Planning an inquiry unit can be challenging, so it’s always a collaborative effort in PYP schools, including class teachers, technology facilitators, librarians, art and music teachers if possible. Doing some pre-thinking for a brand new unit on historical change yesterday, I was pleased to chat online with Maggie Hos-McGrane. She works in a PYP school too, in Switzerland, and her blog posts inspire PYP educators world-wide. She helped me see how to shift the focus of our old unit to transform it into something much more powerful. It provided a great foundation on which to build with my colleague and thinking partner, Layla. Our collaborations are fun and fiery as we think in very different ways. A further conversation online with my friend MJ in New York, an artist with a passion for learning and a great historical imagination, helped crystalise my thinking.
That’s what great learning looks like! It was a perfect picture of one of our learning principles in action. I’ve posted before about how we articulated our beliefs about learning and are working on unpacking them to help teachers shift the focus in our school from teaching to learning.
Principle #2: Learning is active and social and is enhanced by collaboration and interaction.
- Learners have opportunities to work in pairs and groups
- Tables are arranged in groups to facilitate conversation.
- Classes can be noisy.
- Ideas are shared, developed and remixed.
- Co-operation, communication and mutual respect are modeled and practiced
- Learning is not confined by the classroom, the teacher, the textbook or the test.
- Learners are given time to talk and construct meaning in between teacher directed instruction.
- The teacher is part of the learning community.
- Global connections are encouraged via Skype or Voicethread.
- Teachers and students develop a personal learning network, online and off.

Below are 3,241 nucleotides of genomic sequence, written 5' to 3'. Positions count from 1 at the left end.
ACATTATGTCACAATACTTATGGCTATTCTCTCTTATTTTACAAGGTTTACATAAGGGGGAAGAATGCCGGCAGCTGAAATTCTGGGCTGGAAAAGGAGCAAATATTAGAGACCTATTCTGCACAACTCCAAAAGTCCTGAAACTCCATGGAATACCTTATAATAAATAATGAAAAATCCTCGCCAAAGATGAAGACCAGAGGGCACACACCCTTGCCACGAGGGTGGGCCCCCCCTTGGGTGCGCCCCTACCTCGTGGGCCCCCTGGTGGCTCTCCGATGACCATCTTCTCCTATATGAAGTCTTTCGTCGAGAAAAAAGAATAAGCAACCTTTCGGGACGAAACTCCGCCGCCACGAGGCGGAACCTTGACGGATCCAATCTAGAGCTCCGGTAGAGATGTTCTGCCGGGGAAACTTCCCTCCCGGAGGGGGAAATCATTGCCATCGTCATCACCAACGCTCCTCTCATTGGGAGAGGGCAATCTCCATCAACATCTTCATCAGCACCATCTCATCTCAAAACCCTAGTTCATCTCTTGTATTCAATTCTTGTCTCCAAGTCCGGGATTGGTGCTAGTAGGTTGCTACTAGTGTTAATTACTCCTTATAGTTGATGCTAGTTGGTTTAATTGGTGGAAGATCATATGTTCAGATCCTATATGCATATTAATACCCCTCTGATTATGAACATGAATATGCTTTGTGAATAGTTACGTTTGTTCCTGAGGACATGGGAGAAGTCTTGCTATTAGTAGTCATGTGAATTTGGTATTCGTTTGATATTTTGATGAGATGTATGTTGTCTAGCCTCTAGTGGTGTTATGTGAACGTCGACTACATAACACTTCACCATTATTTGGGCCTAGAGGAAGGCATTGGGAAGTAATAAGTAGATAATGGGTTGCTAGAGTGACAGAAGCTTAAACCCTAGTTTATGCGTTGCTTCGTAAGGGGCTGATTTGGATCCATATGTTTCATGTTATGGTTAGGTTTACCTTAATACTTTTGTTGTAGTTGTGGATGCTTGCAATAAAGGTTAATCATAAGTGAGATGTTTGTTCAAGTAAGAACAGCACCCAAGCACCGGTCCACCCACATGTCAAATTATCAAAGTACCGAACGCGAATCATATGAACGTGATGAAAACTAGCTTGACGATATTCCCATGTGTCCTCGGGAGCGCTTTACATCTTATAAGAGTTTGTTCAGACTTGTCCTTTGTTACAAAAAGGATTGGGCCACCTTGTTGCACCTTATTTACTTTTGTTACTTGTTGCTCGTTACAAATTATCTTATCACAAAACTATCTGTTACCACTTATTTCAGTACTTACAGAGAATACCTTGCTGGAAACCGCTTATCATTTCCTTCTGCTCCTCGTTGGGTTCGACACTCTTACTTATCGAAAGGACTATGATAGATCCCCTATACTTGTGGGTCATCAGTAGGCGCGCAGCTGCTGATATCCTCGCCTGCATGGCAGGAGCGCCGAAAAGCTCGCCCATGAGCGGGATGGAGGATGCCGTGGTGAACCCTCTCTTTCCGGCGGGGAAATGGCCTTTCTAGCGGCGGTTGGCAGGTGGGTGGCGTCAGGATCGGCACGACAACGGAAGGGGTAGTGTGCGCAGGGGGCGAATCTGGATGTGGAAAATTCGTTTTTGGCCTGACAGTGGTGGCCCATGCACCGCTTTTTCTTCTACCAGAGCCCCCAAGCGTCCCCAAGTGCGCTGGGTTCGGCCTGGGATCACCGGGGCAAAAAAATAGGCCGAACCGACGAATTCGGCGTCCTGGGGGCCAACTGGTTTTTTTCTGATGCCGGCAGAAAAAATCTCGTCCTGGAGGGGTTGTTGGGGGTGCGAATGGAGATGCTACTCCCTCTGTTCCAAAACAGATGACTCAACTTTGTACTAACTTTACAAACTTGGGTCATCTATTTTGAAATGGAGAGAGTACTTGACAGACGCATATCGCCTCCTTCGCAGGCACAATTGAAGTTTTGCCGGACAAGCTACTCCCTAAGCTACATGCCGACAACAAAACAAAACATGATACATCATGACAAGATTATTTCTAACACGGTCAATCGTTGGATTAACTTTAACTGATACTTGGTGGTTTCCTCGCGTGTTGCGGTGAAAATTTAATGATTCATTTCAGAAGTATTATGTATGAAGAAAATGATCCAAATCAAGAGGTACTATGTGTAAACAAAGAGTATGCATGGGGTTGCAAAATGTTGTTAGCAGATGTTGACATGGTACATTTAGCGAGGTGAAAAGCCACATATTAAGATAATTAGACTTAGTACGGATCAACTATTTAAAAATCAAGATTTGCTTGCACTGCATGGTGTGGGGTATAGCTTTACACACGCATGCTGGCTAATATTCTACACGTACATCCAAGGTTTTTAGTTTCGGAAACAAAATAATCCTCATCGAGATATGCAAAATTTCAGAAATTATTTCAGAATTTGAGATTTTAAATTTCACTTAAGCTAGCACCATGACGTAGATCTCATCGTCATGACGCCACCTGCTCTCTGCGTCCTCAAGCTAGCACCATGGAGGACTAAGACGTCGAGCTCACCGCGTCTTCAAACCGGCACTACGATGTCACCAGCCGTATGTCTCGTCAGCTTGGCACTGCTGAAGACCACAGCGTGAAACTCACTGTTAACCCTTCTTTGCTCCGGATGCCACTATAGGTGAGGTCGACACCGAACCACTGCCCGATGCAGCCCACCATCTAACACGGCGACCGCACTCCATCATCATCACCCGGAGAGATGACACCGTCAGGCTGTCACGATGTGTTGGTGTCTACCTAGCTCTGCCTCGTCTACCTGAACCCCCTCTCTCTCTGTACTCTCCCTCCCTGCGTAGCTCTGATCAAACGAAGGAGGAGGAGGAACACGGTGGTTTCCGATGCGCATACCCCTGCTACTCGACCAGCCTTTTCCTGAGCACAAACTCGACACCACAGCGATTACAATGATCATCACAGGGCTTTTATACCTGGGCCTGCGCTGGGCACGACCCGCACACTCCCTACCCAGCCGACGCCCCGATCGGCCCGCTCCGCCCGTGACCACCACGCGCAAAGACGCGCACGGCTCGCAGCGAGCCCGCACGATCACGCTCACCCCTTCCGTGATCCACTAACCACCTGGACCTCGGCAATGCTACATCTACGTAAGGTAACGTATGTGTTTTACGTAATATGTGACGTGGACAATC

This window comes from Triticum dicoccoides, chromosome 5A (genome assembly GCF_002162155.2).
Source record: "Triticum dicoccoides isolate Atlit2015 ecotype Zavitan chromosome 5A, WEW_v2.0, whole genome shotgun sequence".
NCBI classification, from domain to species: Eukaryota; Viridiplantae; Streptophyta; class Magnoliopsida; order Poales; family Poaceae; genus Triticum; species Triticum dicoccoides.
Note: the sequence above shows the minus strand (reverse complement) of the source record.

- Students express their learning and engage with other learners via social media such as blogs.
Posts in this series:
Principle #1: We learn in different ways, depending on abilities, learning styles, preferences and interests.
8 thoughts on “Collaboration in action…”
Working in a PYP like you I can only testify to what happens in the school community. The beautiful noisy messy dynamic thing that happens is LEARNING. With, from and within a community – of kids, teachers, parents, experts.
I wonder though how this can be shaped in schools where tests, scores and a strict curriculum are the core of the activity (which can hardly be named “learning”- at best, working)…
The planning of this new unit continued for me well into the night. (being Ed’s thinking partner) My family was gathered around the Sabbath table and my son in law, (who teaches history at a secondary school) and I debated how a unit such as this could move beyond isolated historical events to exploring patterns and still engage our students.
Basically – in a nutshell – he said ” History is about how we got to be where we are now.”
Yes, an aha moment for me.
Thats the big question.
So it was once more thinking well into the night.. drawing new pattern.
I love the thinking and exploration that goes with each new inquiry unit. By the way – I see Christina, we are working on how to integrate the new curriculum into what we do, and not the other way round. We will keep you posted on our journey. wish us luck
The community that has been built within your building and in the larger, global PYP community is such a wonderful picture of what is available to your students as a result. The collaboration starts at the educator level and transfers beautifully into the classroom.
I am Lisa Taylor in edm310 at USA. I agreed with your post. Almost everything you mentioned we practice in this class.The focus in our class for learning is alot of group work and projects and the most important thing is blogging. I believe we will be better teachers reading posts like this that make us think.